Investigation of mobile phone antenna radiation effect on the human head via Specific Absorption Rate (SAR)
Namuddu, Maria Christine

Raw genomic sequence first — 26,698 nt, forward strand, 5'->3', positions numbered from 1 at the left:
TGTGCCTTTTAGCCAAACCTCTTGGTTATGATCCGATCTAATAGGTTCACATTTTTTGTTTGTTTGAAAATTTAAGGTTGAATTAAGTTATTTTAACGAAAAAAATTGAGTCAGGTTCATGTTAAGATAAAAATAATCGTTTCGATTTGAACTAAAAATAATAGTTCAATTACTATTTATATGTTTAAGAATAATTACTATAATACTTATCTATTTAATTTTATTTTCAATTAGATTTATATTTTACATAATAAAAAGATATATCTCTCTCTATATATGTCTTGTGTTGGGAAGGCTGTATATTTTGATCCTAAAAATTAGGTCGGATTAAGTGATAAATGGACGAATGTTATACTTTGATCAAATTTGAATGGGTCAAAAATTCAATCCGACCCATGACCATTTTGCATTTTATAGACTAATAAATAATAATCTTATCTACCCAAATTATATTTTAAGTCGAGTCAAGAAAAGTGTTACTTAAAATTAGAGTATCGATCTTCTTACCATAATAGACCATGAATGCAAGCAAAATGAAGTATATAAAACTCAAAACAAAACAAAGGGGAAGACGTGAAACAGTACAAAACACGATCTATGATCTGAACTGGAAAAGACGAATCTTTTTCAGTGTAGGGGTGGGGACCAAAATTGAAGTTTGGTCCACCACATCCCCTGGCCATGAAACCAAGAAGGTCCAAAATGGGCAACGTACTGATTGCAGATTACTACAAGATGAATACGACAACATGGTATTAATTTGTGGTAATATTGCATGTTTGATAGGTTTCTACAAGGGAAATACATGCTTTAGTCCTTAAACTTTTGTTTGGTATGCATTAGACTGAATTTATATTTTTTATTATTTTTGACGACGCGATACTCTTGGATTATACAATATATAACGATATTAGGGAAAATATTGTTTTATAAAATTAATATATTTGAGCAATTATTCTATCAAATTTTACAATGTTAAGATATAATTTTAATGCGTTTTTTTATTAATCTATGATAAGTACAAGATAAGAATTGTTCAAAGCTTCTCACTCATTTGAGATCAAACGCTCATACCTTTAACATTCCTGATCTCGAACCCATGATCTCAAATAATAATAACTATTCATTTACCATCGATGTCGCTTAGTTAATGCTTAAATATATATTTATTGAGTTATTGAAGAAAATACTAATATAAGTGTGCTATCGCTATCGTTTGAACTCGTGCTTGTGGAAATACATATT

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Today, modern society lives and works with wireless devices especially mobile phones due to their numerous multimedia services and applications that make life easier. These mobile phones emit electromagnetic radiations and during their usage they are usually held in close proximity to the head which means that there is constant interaction with electromagnetic fields and non-ionizing radiation. Research has been carried out to investigate the effect of mobile phone antenna radiation on the human head however, most of this research focused on the 900MHz and 1800 MHz frequencies. Over the past three decades, there has been rapid advancements in technology which have led to new networks such as the 3G, 4G and 5G that operate at completely different frequencies. This research aimed at investigating the effect of non-ionizing radiations from a mobile phone antenna on the human head via the Specific absorption rate (SAR) at the different operating frequencies that is the 900 MHz, 1800 MHz, 2100 MHz and 2600 MHz. The effects of varying the distance between the mobile phone antenna and the human head from 2-10mm in steps of 2 mm was also investigated. The High Frequency Structure Simulator was used to design the four microstrip antennas, model the human head and then assess the effect of the phone antenna radiation on the human head via the local Specific Absorption Rate. The results of this research showed that the local SAR value decreased with increase in the distance from exposure source and all the SAR values obtained were below the 1.6 W/kg threshold set by FCC.